Karl was exercising a civil and constitutional right in the midst of a constitutional crisis in Michigan. Governor Whitmer had circumvented her own legislature to unilaterally enforce her arbitrary closure decisions while denying FOIA requests and hiding complete hospitalization and healthcare data from Michigan citizens and policymakers.

You can help Karl pay his lawyers by getting these great shirts or his books!  The shirts are all American made from the cotton to the screen printing.

It wasn’t long before the word was out that Karl was cutting hair again and not only Karl’s faithful customers came to him, but customers from across the state, and from across the country they started showing up at his door. While it took Karl by surprise, it wasn’t long before he became a symbol of something simple, but something greater and more significant than an exasperated local barber who simply wanted to get back to work. It meant something encouraging, even something courageous to others.

In his plain-spoken style and with his sense of understated humor, Karl simply explained himself and people identified with his plight, his concerns, and his desire to exercise his constitutional rights to safely and  respectfully get back to work. He didn’t ask anybody to come and see him, he just turned on the lights, doing the best he could, and tried to accommodate the increasing throngs of people that showed up.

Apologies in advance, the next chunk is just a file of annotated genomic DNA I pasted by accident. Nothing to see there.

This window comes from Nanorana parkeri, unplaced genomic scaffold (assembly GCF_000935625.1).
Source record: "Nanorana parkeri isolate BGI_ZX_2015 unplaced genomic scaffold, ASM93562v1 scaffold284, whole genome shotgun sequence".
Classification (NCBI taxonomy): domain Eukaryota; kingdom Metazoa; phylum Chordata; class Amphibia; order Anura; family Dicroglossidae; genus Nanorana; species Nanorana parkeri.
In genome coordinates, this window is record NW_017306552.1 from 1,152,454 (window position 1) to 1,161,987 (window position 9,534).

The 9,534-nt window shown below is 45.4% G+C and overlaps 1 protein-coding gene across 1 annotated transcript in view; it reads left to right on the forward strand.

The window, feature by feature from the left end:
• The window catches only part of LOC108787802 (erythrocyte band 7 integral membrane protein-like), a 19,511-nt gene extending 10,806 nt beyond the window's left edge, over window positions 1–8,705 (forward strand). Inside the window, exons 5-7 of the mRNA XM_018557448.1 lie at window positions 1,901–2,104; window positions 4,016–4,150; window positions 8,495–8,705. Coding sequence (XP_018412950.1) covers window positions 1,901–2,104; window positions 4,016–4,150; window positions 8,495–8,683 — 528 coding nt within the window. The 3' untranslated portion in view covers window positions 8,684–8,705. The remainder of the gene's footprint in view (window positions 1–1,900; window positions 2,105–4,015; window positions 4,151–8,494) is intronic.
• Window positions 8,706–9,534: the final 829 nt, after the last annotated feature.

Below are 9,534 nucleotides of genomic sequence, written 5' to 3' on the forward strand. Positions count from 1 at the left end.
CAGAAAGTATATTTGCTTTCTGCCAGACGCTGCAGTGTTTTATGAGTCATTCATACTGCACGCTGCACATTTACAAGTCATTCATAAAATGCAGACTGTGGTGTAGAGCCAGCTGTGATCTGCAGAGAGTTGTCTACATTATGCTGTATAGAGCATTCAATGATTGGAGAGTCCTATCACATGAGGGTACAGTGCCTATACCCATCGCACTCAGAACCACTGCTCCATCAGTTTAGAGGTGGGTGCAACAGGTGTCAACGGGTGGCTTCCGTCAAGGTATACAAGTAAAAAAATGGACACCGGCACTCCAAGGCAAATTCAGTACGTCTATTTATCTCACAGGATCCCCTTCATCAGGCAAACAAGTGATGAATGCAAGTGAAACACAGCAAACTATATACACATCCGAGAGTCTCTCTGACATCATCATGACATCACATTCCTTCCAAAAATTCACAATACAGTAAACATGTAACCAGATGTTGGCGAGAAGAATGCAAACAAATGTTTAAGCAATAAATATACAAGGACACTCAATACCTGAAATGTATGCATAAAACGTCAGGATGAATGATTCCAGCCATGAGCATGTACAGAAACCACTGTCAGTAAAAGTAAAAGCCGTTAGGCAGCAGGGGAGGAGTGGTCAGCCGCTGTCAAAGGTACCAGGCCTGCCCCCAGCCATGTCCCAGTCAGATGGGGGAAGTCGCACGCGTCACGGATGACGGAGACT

It wasn’t long before the police showed up, too. Privately, initially, to thank Karl and let him know he was loved by his community. And the Michigan state police showed up rather reluctantly, to respectfully serve Carl papers, At the Governor’s behest, with one of their fellow officers actually sitting in the barber’s chair. A bit of ironic humor and humanity.

The rest, as they say, is history, but it’s a history that is still in the making every day now. Soon people were calling Karl “America’s Barber” and the familiar telephone that was itself nearly half-a-century old but still hanging on his wall was nearly ringing off the hook. Requests, appointments, interviews, national news crews showing up, crowds, rallies, protesters, counter protesters, more news crews, and more folks from across the state and beyond.

Nevertheless, Karl still gave each individual customer his full attention and professional care.  And he continues cutting away to this day while the case is being addressed at the Circuit Court and the Court of Appeals level in the State of Michigan.

Thanks for taking time, for reading, for caring, and for joining Karl on his journey, and joining other Americans in making their voices heard in the midst of this time of constitutional crisis and apparently much misunderstanding. Hope you’ll take time to listen, to get to know Karl better, and see if you share some of his concerns and ideas.

Stay tuned, and if you’re coming to town, make an appointment with “America’s Barber.” You’re sure to get the friendly attention and commonsense wisdom Karl’s been sharing with his customers for three generations.​